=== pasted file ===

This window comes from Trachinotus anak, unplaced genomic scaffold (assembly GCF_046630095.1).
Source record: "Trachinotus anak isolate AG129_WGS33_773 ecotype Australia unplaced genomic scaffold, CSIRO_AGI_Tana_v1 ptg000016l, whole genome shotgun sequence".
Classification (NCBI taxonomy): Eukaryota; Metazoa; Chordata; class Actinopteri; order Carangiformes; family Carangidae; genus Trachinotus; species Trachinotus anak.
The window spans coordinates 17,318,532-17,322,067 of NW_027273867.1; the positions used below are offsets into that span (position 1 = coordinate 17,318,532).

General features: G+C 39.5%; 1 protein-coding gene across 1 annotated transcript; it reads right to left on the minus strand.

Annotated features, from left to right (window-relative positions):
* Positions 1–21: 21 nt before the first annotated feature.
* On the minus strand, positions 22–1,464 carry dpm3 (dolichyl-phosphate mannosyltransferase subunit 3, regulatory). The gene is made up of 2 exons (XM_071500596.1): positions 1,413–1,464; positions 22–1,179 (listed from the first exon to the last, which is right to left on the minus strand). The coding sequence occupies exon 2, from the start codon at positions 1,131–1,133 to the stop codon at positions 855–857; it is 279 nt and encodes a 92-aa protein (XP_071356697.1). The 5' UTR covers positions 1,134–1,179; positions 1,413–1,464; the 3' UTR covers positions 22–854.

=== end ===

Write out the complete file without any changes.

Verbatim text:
This window comes from Trachinotus anak, unplaced genomic scaffold (assembly GCF_046630095.1).
Source record: "Trachinotus anak isolate AG129_WGS33_773 ecotype Australia unplaced genomic scaffold, CSIRO_AGI_Tana_v1 ptg000016l, whole genome shotgun sequence".
Classification (NCBI taxonomy): Eukaryota; Metazoa; Chordata; class Actinopteri; order Carangiformes; family Carangidae; genus Trachinotus; species Trachinotus anak.
The window spans coordinates 17,318,532-17,322,067 of NW_027273867.1; the positions used below are offsets into that span (position 1 = coordinate 17,318,532).

General features: G+C 39.5%; 1 protein-coding gene across 1 annotated transcript; it reads right to left on the minus strand.

Annotated features, from left to right (window-relative positions):
* Positions 1–21: 21 nt before the first annotated feature.
* On the minus strand, positions 22–1,464 carry dpm3 (dolichyl-phosphate mannosyltransferase subunit 3, regulatory). The gene is made up of 2 exons (XM_071500596.1): positions 1,413–1,464; positions 22–1,179 (listed from the first exon to the last, which is right to left on the minus strand). The coding sequence occupies exon 2, from the start codon at positions 1,131–1,133 to the stop codon at positions 855–857; it is 279 nt and encodes a 92-aa protein (XP_071356697.1). The 5' UTR covers positions 1,134–1,179; positions 1,413–1,464; the 3' UTR covers positions 22–854.